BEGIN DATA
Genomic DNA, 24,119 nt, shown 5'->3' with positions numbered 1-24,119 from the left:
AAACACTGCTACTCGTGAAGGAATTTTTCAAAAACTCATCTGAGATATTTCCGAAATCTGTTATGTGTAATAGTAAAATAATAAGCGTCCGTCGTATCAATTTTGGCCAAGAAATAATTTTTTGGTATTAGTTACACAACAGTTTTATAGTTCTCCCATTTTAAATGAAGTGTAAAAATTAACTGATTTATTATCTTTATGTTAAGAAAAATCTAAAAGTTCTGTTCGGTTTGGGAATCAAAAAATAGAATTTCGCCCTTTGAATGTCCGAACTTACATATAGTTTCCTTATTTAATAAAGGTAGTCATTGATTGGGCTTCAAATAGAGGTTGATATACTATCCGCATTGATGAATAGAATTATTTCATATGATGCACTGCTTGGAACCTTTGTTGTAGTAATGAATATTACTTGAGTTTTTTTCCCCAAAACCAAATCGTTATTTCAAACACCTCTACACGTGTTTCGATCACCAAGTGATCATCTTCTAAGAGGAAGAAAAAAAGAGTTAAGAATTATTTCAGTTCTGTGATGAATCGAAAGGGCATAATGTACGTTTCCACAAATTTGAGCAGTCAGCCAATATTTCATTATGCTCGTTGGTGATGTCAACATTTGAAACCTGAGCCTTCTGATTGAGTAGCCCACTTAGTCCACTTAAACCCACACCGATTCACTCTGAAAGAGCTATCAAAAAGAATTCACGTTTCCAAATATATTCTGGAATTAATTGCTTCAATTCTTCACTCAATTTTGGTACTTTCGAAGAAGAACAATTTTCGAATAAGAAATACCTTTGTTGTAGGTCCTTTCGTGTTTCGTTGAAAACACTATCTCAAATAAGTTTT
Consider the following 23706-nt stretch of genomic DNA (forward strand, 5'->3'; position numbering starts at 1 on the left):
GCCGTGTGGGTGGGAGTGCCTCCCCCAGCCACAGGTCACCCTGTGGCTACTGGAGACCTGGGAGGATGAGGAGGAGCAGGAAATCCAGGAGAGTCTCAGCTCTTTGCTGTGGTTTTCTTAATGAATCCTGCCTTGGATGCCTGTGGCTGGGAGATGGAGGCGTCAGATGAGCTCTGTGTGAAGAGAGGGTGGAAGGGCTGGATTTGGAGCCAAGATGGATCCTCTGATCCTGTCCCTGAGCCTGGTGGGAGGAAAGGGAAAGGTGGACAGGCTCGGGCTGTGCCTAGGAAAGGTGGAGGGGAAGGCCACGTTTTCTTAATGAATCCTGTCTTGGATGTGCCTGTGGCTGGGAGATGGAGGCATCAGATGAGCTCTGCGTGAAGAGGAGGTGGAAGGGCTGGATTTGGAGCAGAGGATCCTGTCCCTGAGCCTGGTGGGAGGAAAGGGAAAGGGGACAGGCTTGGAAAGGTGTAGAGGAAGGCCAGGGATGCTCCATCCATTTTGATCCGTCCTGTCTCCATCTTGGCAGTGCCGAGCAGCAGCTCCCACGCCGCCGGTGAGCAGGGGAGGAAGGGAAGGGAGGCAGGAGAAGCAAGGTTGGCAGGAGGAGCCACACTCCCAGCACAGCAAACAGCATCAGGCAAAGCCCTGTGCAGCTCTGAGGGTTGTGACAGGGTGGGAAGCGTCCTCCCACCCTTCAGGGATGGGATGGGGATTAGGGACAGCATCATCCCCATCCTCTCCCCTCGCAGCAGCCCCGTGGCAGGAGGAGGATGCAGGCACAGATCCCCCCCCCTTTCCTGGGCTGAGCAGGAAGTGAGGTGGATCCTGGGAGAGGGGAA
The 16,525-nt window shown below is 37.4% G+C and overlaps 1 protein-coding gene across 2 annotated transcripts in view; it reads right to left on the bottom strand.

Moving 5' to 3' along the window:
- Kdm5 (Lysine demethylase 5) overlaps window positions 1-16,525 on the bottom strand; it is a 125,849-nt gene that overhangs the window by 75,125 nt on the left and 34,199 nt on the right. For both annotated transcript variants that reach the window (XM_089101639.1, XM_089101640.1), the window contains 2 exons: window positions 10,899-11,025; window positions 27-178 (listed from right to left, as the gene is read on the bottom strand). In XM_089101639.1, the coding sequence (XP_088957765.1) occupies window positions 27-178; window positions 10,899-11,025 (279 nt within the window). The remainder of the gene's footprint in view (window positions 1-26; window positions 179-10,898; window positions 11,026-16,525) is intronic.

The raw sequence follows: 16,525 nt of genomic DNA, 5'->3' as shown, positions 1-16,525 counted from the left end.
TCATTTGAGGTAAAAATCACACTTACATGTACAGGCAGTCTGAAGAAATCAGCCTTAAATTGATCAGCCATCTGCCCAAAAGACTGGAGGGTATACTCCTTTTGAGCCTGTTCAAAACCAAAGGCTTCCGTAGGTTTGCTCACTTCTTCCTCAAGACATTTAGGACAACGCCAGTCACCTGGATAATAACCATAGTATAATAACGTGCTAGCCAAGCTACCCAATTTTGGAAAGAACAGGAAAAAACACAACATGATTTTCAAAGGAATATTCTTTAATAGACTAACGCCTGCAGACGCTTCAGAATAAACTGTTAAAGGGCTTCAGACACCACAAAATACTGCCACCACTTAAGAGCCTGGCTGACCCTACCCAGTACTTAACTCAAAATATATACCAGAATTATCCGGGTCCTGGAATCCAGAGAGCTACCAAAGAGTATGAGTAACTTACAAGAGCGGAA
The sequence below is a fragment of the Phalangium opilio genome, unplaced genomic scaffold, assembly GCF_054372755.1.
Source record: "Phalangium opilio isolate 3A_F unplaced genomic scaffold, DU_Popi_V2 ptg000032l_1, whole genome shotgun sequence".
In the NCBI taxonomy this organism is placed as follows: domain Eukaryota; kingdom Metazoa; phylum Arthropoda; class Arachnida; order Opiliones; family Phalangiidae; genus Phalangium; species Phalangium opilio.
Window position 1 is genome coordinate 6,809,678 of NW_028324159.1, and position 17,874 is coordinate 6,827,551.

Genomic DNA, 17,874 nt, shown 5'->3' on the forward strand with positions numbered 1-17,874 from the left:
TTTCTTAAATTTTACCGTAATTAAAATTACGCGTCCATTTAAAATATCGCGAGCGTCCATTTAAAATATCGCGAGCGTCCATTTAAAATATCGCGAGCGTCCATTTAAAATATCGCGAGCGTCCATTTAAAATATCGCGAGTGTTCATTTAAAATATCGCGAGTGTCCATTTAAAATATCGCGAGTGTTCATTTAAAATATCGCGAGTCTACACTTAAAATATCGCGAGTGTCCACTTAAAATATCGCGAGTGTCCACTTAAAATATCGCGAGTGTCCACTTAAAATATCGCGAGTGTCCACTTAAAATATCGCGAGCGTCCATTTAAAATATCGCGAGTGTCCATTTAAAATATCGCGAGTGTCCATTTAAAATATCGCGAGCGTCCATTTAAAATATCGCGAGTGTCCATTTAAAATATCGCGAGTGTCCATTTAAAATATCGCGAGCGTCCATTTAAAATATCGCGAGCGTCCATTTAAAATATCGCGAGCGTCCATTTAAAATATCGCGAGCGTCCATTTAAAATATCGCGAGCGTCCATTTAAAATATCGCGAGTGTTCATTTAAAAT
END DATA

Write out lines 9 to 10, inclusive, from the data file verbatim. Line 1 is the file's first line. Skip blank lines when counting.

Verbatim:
TCATTTGAGGTAAAAATCACACTTACATGTACAGGCAGTCTGAAGAAATCAGCCTTAAATTGATCAGCCATCTGCCCAAAAGACTGGAGGGTATACTCCTTTTGAGCCTGTTCAAAACCAAAGGCTTCCGTAGGTTTGCTCACTTCTTCCTCAAGACATTTAGGACAACGCCAGTCACCTGGATAATAACCATAGTATAATAACGTGCTAGCCAAGCTACCCAATTTTGGAAAGAACAGGAAAAAACACAACATGATTTTCAAAGGAATATTCTTTAATAGACTAACGCCTGCAGACGCTTCAGAATAAACTGTTAAAGGGCTTCAGACACCACAAAATACTGCCACCACTTAAGAGCCTGGCTGACCCTACCCAGTACTTAACTCAAAATATATACCAGAATTATCCGGGTCCTGGAATCCAGAGAGCTACCAAAGAGTATGAGTAACTTACAAGAGCGGAA
The sequence below is a fragment of the Phalangium opilio genome, unplaced genomic scaffold, assembly GCF_054372755.1.